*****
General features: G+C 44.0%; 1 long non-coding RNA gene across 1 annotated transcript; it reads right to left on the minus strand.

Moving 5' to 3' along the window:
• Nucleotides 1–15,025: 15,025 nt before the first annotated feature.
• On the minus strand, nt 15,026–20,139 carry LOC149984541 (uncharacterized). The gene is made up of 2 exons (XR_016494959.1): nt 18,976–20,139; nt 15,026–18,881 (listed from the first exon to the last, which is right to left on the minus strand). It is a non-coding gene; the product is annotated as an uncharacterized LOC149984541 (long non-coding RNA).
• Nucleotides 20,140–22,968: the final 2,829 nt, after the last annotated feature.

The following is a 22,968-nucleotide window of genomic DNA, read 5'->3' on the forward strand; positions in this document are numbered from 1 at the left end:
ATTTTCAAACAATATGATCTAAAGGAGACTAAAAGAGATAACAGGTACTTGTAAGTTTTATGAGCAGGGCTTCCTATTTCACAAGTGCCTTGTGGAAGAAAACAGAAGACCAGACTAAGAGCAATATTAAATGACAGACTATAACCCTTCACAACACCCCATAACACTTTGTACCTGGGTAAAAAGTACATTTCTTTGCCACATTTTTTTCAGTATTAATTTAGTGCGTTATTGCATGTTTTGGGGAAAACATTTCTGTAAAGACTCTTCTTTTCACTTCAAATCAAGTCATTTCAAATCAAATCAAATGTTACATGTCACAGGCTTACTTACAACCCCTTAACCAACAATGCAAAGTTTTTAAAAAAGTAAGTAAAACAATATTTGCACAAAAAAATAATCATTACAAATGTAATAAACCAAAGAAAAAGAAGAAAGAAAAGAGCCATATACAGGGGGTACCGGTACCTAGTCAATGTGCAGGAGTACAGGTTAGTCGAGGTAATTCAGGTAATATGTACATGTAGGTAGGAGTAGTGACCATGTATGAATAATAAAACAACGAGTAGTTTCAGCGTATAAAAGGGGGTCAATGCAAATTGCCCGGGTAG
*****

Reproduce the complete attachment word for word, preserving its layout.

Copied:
General features: G+C 44.0%; 1 long non-coding RNA gene across 1 annotated transcript; it reads right to left on the minus strand.

Moving 5' to 3' along the window:
• Nucleotides 1–15,025: 15,025 nt before the first annotated feature.
• On the minus strand, nt 15,026–20,139 carry LOC149984541 (uncharacterized). The gene is made up of 2 exons (XR_016494959.1): nt 18,976–20,139; nt 15,026–18,881 (listed from the first exon to the last, which is right to left on the minus strand). It is a non-coding gene; the product is annotated as an uncharacterized LOC149984541 (long non-coding RNA).
• Nucleotides 20,140–22,968: the final 2,829 nt, after the last annotated feature.

The following is a 22,968-nucleotide window of genomic DNA, read 5'->3' on the forward strand; positions in this document are numbered from 1 at the left end:
ATTTTCAAACAATATGATCTAAAGGAGACTAAAAGAGATAACAGGTACTTGTAAGTTTTATGAGCAGGGCTTCCTATTTCACAAGTGCCTTGTGGAAGAAAACAGAAGACCAGACTAAGAGCAATATTAAATGACAGACTATAACCCTTCACAACACCCCATAACACTTTGTACCTGGGTAAAAAGTACATTTCTTTGCCACATTTTTTTCAGTATTAATTTAGTGCGTTATTGCATGTTTTGGGGAAAACATTTCTGTAAAGACTCTTCTTTTCACTTCAAATCAAGTCATTTCAAATCAAATCAAATGTTACATGTCACAGGCTTACTTACAACCCCTTAACCAACAATGCAAAGTTTTTAAAAAAGTAAGTAAAACAATATTTGCACAAAAAAATAATCATTACAAATGTAATAAACCAAAGAAAAAGAAGAAAGAAAAGAGCCATATACAGGGGGTACCGGTACCTAGTCAATGTGCAGGAGTACAGGTTAGTCGAGGTAATTCAGGTAATATGTACATGTAGGTAGGAGTAGTGACCATGTATGAATAATAAAACAACGAGTAGTTTCAGCGTATAAAAGGGGGTCAATGCAAATTGCCCGGGTAG